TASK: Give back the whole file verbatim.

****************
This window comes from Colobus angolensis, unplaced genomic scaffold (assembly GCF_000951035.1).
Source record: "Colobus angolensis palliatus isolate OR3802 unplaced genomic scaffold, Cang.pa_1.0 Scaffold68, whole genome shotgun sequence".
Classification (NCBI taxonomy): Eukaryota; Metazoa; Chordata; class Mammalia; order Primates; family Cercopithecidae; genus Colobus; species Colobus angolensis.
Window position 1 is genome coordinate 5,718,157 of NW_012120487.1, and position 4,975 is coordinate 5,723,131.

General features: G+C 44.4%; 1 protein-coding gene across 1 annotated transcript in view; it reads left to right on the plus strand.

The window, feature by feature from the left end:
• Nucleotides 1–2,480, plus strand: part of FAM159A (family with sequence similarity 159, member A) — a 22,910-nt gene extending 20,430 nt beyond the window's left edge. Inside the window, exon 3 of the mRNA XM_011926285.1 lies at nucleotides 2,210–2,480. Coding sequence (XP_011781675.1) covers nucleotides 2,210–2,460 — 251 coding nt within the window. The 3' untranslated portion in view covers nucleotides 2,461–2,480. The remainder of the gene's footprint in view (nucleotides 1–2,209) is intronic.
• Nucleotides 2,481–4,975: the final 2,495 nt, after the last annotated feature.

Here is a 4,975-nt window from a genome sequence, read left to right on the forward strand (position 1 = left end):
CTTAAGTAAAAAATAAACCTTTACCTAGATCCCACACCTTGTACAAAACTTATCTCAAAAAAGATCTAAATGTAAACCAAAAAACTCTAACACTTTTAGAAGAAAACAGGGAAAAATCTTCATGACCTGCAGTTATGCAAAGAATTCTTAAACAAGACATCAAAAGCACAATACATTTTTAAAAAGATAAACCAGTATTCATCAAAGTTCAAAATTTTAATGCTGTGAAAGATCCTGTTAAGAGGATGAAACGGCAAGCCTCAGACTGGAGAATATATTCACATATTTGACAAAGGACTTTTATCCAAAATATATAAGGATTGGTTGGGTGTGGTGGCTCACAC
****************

This window comes from Colobus angolensis, unplaced genomic scaffold (assembly GCF_000951035.1).
Source record: "Colobus angolensis palliatus isolate OR3802 unplaced genomic scaffold, Cang.pa_1.0 Scaffold68, whole genome shotgun sequence".
Classification (NCBI taxonomy): Eukaryota; Metazoa; Chordata; class Mammalia; order Primates; family Cercopithecidae; genus Colobus; species Colobus angolensis.
Window position 1 is genome coordinate 5,718,157 of NW_012120487.1, and position 4,975 is coordinate 5,723,131.

General features: G+C 44.4%; 1 protein-coding gene across 1 annotated transcript in view; it reads left to right on the plus strand.

The window, feature by feature from the left end:
• Nucleotides 1–2,480, plus strand: part of FAM159A (family with sequence similarity 159, member A) — a 22,910-nt gene extending 20,430 nt beyond the window's left edge. Inside the window, exon 3 of the mRNA XM_011926285.1 lies at nucleotides 2,210–2,480. Coding sequence (XP_011781675.1) covers nucleotides 2,210–2,460 — 251 coding nt within the window. The 3' untranslated portion in view covers nucleotides 2,461–2,480. The remainder of the gene's footprint in view (nucleotides 1–2,209) is intronic.
• Nucleotides 2,481–4,975: the final 2,495 nt, after the last annotated feature.

Here is a 4,975-nt window from a genome sequence, read left to right on the forward strand (position 1 = left end):
CTTAAGTAAAAAATAAACCTTTACCTAGATCCCACACCTTGTACAAAACTTATCTCAAAAAAGATCTAAATGTAAACCAAAAAACTCTAACACTTTTAGAAGAAAACAGGGAAAAATCTTCATGACCTGCAGTTATGCAAAGAATTCTTAAACAAGACATCAAAAGCACAATACATTTTTAAAAAGATAAACCAGTATTCATCAAAGTTCAAAATTTTAATGCTGTGAAAGATCCTGTTAAGAGGATGAAACGGCAAGCCTCAGACTGGAGAATATATTCACATATTTGACAAAGGACTTTTATCCAAAATATATAAGGATTGGTTGGGTGTGGTGGCTCACAC